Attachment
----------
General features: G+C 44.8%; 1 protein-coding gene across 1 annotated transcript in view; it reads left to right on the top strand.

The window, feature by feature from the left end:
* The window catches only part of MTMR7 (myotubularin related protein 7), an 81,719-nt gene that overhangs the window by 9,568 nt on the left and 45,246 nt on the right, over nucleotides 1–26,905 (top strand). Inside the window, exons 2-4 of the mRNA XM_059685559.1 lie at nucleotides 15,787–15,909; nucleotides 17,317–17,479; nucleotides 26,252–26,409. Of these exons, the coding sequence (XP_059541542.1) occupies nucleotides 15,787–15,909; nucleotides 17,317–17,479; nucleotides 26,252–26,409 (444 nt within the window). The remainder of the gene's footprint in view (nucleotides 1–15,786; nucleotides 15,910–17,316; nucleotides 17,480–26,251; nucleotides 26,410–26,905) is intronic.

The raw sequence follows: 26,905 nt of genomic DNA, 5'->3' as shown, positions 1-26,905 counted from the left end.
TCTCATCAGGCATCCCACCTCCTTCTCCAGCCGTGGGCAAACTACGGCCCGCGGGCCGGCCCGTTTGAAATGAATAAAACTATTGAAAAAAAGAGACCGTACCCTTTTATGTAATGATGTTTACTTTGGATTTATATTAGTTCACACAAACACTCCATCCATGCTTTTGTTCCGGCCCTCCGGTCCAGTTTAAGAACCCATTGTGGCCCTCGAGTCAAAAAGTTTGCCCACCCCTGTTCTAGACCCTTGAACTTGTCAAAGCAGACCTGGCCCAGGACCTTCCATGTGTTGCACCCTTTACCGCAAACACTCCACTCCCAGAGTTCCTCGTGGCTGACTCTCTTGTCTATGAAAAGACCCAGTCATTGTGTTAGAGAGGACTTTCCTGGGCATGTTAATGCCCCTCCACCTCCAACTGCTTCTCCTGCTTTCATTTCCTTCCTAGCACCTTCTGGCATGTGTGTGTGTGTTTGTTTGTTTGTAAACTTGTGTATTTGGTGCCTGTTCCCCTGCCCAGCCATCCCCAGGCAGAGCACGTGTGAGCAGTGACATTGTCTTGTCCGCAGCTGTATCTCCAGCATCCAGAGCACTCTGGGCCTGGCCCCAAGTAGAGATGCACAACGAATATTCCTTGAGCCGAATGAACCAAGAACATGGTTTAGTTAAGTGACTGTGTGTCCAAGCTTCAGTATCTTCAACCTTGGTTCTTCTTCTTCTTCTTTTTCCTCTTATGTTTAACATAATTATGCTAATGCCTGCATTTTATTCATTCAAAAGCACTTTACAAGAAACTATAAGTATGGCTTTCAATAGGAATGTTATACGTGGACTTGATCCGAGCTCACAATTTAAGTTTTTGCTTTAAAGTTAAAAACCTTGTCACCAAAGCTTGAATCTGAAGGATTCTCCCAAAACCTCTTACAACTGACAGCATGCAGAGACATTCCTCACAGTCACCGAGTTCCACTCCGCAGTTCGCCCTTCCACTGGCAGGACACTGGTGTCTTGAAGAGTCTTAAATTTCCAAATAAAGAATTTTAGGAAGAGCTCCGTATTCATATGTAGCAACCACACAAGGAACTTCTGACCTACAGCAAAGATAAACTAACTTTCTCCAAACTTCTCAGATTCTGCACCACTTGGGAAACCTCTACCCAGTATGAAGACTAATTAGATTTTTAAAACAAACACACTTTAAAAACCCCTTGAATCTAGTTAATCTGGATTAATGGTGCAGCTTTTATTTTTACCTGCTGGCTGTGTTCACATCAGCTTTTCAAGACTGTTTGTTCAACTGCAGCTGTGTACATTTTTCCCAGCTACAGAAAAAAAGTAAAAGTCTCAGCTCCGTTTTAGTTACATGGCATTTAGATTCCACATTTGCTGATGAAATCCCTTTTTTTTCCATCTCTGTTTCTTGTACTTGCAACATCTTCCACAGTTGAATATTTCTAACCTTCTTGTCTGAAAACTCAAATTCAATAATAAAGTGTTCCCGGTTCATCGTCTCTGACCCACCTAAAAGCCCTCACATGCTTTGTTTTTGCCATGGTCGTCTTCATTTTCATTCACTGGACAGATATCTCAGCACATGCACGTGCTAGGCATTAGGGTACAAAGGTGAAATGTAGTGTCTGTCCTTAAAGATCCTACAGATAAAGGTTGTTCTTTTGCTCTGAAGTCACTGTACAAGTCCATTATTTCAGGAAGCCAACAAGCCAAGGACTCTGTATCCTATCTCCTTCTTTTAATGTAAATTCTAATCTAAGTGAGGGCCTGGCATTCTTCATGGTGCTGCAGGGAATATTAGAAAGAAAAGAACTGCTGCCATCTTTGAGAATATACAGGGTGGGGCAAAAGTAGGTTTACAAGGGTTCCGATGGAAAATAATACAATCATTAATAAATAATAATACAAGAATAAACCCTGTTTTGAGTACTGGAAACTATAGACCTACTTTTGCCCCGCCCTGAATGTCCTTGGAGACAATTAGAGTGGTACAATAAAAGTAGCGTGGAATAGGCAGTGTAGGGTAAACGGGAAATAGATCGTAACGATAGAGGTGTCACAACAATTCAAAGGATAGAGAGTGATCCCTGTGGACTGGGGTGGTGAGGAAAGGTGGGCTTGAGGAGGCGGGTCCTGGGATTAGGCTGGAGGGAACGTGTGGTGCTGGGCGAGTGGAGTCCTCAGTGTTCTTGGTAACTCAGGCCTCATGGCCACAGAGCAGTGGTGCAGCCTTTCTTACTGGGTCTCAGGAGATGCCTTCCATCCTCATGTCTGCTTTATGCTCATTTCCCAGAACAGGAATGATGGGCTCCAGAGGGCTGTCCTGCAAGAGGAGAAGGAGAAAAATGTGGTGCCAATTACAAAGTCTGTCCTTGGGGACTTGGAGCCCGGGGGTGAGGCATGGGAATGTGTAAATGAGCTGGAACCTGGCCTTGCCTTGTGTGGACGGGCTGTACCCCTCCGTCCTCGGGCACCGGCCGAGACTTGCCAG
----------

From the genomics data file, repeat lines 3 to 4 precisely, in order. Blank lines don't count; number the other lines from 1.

* The window catches only part of MTMR7 (myotubularin related protein 7), an 81,719-nt gene that overhangs the window by 9,568 nt on the left and 45,246 nt on the right, over nucleotides 1–26,905 (top strand). Inside the window, exons 2-4 of the mRNA XM_059685559.1 lie at nucleotides 15,787–15,909; nucleotides 17,317–17,479; nucleotides 26,252–26,409. Of these exons, the coding sequence (XP_059541542.1) occupies nucleotides 15,787–15,909; nucleotides 17,317–17,479; nucleotides 26,252–26,409 (444 nt within the window). The remainder of the gene's footprint in view (nucleotides 1–15,786; nucleotides 15,910–17,316; nucleotides 17,480–26,251; nucleotides 26,410–26,905) is intronic.

The raw sequence follows: 26,905 nt of genomic DNA, 5'->3' as shown, positions 1-26,905 counted from the left end.